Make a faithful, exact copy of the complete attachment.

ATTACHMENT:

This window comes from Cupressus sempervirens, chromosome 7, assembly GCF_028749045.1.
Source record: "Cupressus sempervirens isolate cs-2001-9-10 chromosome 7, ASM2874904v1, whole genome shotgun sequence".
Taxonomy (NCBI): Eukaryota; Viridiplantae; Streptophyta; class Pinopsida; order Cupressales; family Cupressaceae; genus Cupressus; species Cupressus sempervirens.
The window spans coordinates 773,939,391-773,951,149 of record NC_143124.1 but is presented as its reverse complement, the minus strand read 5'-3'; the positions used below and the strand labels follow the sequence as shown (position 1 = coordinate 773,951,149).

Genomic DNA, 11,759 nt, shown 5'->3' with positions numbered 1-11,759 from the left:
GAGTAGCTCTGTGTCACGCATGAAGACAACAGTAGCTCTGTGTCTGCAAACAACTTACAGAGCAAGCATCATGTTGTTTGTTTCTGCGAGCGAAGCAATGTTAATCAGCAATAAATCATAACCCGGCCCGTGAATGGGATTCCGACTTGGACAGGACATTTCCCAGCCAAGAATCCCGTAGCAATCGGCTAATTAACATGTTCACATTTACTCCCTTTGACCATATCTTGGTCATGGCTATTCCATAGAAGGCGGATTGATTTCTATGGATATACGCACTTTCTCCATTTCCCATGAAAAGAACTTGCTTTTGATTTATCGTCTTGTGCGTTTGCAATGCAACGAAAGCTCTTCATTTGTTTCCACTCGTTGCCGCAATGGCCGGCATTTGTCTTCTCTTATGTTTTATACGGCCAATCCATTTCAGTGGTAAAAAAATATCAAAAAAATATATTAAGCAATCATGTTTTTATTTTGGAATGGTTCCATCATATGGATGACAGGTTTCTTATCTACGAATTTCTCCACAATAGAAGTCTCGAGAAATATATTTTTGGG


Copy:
This window comes from Cupressus sempervirens, chromosome 7, assembly GCF_028749045.1.
Source record: "Cupressus sempervirens isolate cs-2001-9-10 chromosome 7, ASM2874904v1, whole genome shotgun sequence".
Taxonomy (NCBI): Eukaryota; Viridiplantae; Streptophyta; class Pinopsida; order Cupressales; family Cupressaceae; genus Cupressus; species Cupressus sempervirens.
The window spans coordinates 773,939,391-773,951,149 of record NC_143124.1 but is presented as its reverse complement, the minus strand read 5'-3'; the positions used below and the strand labels follow the sequence as shown (position 1 = coordinate 773,951,149).

Genomic DNA, 11,759 nt, shown 5'->3' with positions numbered 1-11,759 from the left:
GAGTAGCTCTGTGTCACGCATGAAGACAACAGTAGCTCTGTGTCTGCAAACAACTTACAGAGCAAGCATCATGTTGTTTGTTTCTGCGAGCGAAGCAATGTTAATCAGCAATAAATCATAACCCGGCCCGTGAATGGGATTCCGACTTGGACAGGACATTTCCCAGCCAAGAATCCCGTAGCAATCGGCTAATTAACATGTTCACATTTACTCCCTTTGACCATATCTTGGTCATGGCTATTCCATAGAAGGCGGATTGATTTCTATGGATATACGCACTTTCTCCATTTCCCATGAAAAGAACTTGCTTTTGATTTATCGTCTTGTGCGTTTGCAATGCAACGAAAGCTCTTCATTTGTTTCCACTCGTTGCCGCAATGGCCGGCATTTGTCTTCTCTTATGTTTTATACGGCCAATCCATTTCAGTGGTAAAAAAATATCAAAAAAATATATTAAGCAATCATGTTTTTATTTTGGAATGGTTCCATCATATGGATGACAGGTTTCTTATCTACGAATTTCTCCACAATAGAAGTCTCGAGAAATATATTTTTGGG